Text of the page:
Bitcoin Related Registrations

TeraExchange, who applied to the CFTC for registration as a swap execution facility, was permitted to certify its bitcoin swap contract and list if for trading. TeraExchange was registered permanently on May 26, 2016.[9] North American Derivatives Exchange (or NADEX), a registered designated contract market, certified bitcoin swaps for trading on its platform in November of 2014.[10] In August 2015, the CFTC accepted applications from LedgerX to be registered as both a swap execution facility in order to trade bitcoin options and a derivatives clearing organization in order to clear bitcoin options. LedgerX was registered for both trading and clearing physically delivered bitcoin swaps in July 2017.[11]

On December 1, 2017, both the Cboe Futures Exchange and CME Group began offering certified cash-settled futures contracts.[12][13] The launching of these futures contracts was controversial with the futures commission merchant community, which complained publicly in a December 2017 letter from the Futures Industry Association.[14] The CFTC's staff responded in June 2018 with a notice to exchanges and clearinghouses seeking to certify new cryptocurrency products that they need to be aware of concerns about market surveillance and financial integrity when they certify contracts.[15]

In March 2019, CFTC commissioner Dan Berkovitz told the cryptocurrency-focused news network Blocktv that the CFTC was "working diligently with all the applicants [of crypto-related companies] to process their applications and get their products on the market. Berkovitz explicitly said that these efforts included working out approval for Bakkt, Intercontinental Exchange's bitcoin-based payment platform.[16]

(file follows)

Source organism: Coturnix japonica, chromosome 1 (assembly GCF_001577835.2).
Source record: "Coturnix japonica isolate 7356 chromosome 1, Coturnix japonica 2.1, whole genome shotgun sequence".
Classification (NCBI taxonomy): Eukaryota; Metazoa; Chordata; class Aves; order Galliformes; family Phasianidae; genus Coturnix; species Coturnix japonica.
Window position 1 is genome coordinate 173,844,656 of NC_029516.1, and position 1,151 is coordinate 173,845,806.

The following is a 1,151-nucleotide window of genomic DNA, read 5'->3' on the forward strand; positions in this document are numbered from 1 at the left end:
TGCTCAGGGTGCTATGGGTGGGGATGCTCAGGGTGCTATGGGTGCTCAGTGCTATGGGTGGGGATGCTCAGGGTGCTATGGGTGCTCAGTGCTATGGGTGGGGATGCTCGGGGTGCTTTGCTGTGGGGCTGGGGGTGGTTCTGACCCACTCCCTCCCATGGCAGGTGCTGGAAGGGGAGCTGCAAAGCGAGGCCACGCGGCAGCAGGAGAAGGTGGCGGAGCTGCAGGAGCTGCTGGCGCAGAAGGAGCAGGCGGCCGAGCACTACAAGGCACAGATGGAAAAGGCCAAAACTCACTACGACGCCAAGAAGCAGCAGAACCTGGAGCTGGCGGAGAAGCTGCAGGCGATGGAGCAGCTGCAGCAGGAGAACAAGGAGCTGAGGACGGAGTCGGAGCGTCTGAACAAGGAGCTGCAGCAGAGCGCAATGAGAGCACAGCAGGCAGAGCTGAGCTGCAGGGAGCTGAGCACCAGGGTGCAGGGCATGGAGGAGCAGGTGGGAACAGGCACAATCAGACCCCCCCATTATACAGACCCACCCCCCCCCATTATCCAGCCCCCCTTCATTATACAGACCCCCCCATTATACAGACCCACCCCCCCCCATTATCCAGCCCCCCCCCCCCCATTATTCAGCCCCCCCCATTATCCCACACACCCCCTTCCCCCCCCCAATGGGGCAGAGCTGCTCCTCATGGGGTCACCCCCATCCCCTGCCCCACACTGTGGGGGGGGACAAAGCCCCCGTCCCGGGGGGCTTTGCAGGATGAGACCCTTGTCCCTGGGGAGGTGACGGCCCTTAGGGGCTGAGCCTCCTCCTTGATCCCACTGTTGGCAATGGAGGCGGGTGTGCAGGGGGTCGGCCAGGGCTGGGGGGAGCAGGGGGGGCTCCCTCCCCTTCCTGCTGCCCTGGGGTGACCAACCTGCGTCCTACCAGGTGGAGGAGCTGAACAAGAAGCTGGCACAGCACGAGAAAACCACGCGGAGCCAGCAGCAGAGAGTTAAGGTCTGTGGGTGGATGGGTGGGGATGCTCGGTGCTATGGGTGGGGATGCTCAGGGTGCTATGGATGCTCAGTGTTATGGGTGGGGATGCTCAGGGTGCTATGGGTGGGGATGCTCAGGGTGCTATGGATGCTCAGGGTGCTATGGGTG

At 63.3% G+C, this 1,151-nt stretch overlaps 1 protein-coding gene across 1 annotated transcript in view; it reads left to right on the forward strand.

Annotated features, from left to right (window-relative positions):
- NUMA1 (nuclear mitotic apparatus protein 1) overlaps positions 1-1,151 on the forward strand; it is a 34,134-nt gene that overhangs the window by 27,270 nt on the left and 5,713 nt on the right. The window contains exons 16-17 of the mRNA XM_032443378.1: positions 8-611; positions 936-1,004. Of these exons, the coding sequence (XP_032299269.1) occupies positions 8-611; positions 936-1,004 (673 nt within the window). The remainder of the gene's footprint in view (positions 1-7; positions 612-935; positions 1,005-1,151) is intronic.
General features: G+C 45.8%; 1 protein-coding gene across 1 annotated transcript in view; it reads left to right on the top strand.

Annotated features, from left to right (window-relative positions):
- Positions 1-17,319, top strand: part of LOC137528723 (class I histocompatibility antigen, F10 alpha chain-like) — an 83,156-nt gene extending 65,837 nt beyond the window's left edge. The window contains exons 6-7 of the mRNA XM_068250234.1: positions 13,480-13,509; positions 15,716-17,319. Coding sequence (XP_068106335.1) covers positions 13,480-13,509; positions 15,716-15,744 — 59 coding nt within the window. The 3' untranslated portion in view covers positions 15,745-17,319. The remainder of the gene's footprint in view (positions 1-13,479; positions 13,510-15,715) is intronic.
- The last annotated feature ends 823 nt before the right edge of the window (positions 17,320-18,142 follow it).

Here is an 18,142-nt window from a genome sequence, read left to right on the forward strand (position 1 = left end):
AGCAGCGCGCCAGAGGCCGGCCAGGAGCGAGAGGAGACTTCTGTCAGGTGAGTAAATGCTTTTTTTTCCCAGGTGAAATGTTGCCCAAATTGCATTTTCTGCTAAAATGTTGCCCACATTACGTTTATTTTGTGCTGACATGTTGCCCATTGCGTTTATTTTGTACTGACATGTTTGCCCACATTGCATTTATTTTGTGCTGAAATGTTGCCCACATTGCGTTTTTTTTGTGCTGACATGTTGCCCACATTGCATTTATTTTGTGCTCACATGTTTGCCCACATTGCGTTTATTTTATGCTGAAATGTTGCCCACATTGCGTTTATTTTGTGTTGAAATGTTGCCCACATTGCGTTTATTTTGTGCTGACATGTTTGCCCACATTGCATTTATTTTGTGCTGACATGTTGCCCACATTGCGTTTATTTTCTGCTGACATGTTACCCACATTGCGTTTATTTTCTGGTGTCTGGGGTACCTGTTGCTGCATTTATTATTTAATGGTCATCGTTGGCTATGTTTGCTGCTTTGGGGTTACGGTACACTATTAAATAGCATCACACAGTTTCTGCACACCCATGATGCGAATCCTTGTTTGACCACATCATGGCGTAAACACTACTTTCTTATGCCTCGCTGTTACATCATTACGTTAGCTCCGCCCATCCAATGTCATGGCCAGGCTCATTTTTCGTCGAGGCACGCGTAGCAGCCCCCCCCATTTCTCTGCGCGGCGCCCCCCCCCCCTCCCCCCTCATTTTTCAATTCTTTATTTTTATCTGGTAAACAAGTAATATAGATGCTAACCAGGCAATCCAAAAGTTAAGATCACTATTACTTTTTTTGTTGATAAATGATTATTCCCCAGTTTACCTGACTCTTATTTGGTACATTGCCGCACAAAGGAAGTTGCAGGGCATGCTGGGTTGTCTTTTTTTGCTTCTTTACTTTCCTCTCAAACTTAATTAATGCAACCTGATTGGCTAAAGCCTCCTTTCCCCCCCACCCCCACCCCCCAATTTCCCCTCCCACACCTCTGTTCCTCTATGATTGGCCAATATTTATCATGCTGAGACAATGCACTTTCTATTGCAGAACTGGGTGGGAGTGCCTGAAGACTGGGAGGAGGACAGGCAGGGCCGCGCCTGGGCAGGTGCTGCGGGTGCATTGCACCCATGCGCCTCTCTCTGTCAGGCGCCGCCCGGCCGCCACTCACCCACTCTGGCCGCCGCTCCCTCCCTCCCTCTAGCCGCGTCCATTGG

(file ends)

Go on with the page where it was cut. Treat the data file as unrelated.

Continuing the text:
Education Initiatives

The CFTC has undertaken efforts to educate market participants and potential market participants about the specific risks associated with dealing in cryptocurrencies in general and bitcoin specifically. The CFTC provides a website that lists resources that the CFTC has made available to the public. The web page provides brief descriptions of and hyperlinks to a variety of materials including podcasts, customer advisories, primers/backgrounders and brochures.

In July 2018, the CFTC issued a customer advisory to those considering buying digital currency. The document cited the high rate of failure and fraud among new ICOs and the volatility of digital currency prices. It also urged potential consumers to take responsibility for knowing the laws, function, and promises made by those selling them.

Judge rules virtual currencies are commodities

In September 2018, a federal judge ruled that all virtual currencies fall under the legal definitions for "commodities," and thus fall within the jurisdiction of the CFTC. The CFTC used this ruling to begin pursuing legal action against Crater and My Big Coin Pay Inc., two cryptocurrency companies accused of fraud.[17][18] In February 2019 My Big Coin Pay's founder, Randall Crater, was indicted with four counts of wire fraud and three counts of unlawful monetary transactions. According to the charges, Carter misappropriated $6 million worth of funds, promising investors that the service could be readily exchanged for goods and services, including cash and other cryptocurrencies. He was arrested the morning of the 27th and will appear in U.S. District Court in the Middle District of Florida.[19]

Key People

  • J. Christopher Giancarlo - Chairman
  • Brian D. Quintenz - Commissioner
  • Rostin Benham - Commissioner
  • Dawn DeBerry Stump - Commissioner
  • Dan M. Berkovitz - Commissioner

References